Words -- Choose them wisely

"A soft answer turns away wrath, but a harsh word stirs up anger." Proverbs 15:1

I've had a lot on my heart for the past week and a half.  Whether it's been happy times with new engagements, or frustrating times while listening to spouses attack each other ... the past 2 weeks have been a learning process to say the least.  Not necessarily in my own marriage, but in the way I react to others when they ask for my opinion, wisdom, advice or even if they just vent to me.  

One of the most popular things I've heard this week are harsh words from people about their spouse.  Cutting them down, saying they never do this, they never do that, or even going as far as "I don't think this marriage is going to work anymore."  And that's where it happens.  When you get married with the thought that divorce is even an option, you let the devil use your mind, your mouth, and your life as his playground.  It may not happen immediately, but it will happen. 

This Sunday my Pastor taught on "Love" and the different types of love.  There is Eros love, which is greek for the word "erotic".  There is "Philia" love, which means "brotherly love" (aka, friendship).  And there is Agape love -- which is the greatest love you can have.  Why is Agape the greatest love you can have?  Because it is the only love where you give and expect nothing in return.  This is the love that Christ has for His church (us).  This is the type of love we should have for our spouse.

"Husbands, love your wives, just as Christ loved the church and gave himself up for her..." Ephesians 5:25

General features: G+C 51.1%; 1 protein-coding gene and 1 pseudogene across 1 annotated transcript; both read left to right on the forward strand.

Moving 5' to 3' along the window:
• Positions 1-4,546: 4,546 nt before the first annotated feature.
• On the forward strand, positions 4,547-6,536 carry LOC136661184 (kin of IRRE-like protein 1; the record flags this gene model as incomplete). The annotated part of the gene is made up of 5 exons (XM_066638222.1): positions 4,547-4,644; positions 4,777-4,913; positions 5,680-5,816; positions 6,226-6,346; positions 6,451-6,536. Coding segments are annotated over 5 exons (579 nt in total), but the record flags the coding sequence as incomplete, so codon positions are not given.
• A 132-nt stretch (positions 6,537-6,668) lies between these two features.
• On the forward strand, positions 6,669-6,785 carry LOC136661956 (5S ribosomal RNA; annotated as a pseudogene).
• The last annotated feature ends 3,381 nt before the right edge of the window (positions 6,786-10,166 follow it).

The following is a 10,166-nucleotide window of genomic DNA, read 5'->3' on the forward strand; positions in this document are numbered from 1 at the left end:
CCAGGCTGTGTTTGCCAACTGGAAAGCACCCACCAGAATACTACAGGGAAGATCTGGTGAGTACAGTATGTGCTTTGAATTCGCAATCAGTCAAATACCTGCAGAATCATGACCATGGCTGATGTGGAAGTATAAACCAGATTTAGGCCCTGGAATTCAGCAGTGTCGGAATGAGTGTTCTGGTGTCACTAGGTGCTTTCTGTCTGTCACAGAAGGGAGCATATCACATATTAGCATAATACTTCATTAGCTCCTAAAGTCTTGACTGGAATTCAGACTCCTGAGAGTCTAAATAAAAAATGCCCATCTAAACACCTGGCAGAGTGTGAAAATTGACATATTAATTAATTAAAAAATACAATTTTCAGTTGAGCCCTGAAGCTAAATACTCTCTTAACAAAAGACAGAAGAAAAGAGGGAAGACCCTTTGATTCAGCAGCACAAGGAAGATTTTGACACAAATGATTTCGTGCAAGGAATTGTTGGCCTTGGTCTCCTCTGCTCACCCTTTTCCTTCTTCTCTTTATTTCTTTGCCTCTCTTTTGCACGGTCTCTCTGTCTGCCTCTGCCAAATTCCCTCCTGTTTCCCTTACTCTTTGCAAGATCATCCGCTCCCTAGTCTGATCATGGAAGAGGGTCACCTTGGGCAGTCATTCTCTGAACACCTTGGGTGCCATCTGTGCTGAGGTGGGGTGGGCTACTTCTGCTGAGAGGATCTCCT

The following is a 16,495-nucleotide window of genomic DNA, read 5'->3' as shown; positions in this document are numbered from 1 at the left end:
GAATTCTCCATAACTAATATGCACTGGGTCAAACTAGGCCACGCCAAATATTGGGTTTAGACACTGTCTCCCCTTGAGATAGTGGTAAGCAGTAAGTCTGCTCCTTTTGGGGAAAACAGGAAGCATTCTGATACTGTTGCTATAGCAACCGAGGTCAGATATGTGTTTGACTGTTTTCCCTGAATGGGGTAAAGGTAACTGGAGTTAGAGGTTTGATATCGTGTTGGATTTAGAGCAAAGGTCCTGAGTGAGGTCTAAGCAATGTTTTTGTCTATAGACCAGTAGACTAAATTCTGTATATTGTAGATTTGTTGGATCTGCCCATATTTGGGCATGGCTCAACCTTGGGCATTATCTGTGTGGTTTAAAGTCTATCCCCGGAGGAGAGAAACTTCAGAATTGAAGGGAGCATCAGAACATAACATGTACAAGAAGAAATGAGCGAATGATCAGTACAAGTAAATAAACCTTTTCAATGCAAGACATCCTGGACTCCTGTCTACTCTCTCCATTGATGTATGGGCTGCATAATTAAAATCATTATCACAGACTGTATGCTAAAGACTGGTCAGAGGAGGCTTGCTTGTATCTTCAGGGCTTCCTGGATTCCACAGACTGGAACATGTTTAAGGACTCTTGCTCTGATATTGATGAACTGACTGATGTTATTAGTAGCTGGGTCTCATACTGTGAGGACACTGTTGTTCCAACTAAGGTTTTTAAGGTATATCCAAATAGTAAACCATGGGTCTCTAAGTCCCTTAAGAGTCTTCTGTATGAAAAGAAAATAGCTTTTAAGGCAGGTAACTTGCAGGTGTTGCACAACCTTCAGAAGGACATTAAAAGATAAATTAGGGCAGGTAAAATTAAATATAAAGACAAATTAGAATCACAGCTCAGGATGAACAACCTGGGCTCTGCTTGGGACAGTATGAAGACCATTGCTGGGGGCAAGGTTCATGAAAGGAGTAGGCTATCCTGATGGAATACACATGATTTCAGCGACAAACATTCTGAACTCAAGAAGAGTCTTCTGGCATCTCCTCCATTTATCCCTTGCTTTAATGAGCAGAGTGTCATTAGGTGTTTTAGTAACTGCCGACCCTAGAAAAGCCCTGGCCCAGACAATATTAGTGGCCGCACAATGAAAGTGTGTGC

One of the biggest things that will start a fight in your marriage is really simple -- how do you react to your spouse or situations in your relationship/home.  It's something that every couple will struggle with, even the best of the best.  It is our human nature to snap at someone if they snap at us, or to down someone if they down us.  It's easy for us to come back at them in return -- and unfortunately most of the harsh comments you receive in your life come from our spouse (even if they don't realize it). 

I read an article today called "How To Fight Well" -- and it pretty much summed up what I had been thinking about for the past week or so.  I highly suggest you read the article (before reading this, but not necessary), it's not very long.  You can simply click on the title of it above and you will be directed to the article page.  It is a great article, but I'd like to touch on his points a little more in depth.  I understand, since I am a journalist myself, how you have a word quota for certain assignments, and I believe keeping it short and to the point allows people to keep interest in the article and read until the end.  This was one case where he did a good job on keeping it short and sweet!  But let's look a little deeper.  Please keep in mind that these are MY comments on these rules (rules are in bold) that the journalist created -- these are not my rules, but my thoughts underneath of them.